New York Times’ tech columnist deleted Facebook last year. Here’s what changed (and what didn’t).
Thursday March 21, 2019. 10:01 PM , from Mac Daily News
“When Facebook and its family of apps experienced a daylong malfunction last week, millions of people got a taste of what life would be like if the social network were out of their lives for good,” Brian X. Chen reports for The New York Times. “I can tell you more about that: I permanently deleted my Facebook account five months ago.”
“After being off Facebook since October, I found that I did not feel less connected and that my social life didn’t suffer, even though I was no longer seeing status updates and pictures on my News Feed,” Chen reports. “My friends and I continued making plans over email and messaging apps. So did my family. Same old, same old.”
“My wallet thanked me. I realized I was spending considerably less money on my usual guilty pleasure of buying clothing and cooking gadgets online because I was no longer seeing the relevant Facebook ads that egged me on to splurge. Over the past five months, my online shopping purchases dropped about 43 percent,” Chen reports. “For me, it turned out that without Facebook, there wasn’t much I really missed out on — except targeted ads.”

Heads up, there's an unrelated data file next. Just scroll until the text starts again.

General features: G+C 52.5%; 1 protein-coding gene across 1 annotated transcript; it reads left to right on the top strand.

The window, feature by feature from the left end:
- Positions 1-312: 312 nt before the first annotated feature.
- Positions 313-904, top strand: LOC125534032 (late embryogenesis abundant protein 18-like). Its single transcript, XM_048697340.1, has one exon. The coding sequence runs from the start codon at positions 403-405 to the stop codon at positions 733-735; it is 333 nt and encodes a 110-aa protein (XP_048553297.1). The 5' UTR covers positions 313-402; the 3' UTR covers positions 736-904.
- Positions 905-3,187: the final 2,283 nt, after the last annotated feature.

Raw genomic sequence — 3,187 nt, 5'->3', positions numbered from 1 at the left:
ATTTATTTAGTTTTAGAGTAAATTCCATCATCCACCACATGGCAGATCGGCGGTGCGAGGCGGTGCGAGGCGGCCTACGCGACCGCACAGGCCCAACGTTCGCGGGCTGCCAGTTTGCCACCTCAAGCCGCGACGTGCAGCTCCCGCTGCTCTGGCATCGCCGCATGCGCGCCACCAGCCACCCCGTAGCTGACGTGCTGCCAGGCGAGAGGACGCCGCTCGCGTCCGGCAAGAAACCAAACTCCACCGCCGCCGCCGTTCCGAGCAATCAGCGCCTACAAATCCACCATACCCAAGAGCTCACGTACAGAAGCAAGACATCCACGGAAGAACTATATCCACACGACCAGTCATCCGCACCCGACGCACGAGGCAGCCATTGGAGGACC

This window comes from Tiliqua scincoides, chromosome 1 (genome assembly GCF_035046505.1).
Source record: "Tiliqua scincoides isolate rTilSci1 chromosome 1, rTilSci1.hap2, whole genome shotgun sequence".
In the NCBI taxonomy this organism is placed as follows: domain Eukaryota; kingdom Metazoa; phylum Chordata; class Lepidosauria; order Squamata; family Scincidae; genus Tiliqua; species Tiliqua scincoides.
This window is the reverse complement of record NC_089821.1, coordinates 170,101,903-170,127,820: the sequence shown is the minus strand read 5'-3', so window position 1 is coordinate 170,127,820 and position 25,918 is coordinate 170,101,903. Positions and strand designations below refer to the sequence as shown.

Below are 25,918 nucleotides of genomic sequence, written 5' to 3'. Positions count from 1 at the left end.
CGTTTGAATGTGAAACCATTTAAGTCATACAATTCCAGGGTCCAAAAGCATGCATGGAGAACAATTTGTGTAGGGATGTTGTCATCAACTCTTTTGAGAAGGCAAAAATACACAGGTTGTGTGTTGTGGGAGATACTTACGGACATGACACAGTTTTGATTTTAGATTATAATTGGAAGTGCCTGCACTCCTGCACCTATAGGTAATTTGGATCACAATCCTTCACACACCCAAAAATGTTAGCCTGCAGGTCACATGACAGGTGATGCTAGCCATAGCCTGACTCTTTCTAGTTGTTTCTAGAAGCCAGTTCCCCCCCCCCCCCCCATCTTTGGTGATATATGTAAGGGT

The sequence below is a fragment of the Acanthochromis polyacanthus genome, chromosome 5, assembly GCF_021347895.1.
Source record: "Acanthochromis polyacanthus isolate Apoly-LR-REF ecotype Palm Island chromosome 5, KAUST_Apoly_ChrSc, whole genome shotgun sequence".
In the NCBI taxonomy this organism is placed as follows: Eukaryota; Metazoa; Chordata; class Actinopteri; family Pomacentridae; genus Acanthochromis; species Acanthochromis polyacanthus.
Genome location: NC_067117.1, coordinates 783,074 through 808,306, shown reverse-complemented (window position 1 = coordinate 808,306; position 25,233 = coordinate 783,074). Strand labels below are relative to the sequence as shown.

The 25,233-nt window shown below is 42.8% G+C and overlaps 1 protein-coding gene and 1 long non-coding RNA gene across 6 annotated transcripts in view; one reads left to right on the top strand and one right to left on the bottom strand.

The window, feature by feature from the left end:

“Over the 14 years that I used Facebook, I accrued about 500 friends. Most were former classmates whom I had lost touch with,” Chen reports. “In my real life, I have about 20 friends I talk to on a regular basis. So when I finally deleted Facebook, the fallout was underwhelming. Those same friends kept in touch over iMessage, Signal or email. We still get dinner or go to the movies together.”
Read more in the full article here.
See? You can live without Facebook, after all.
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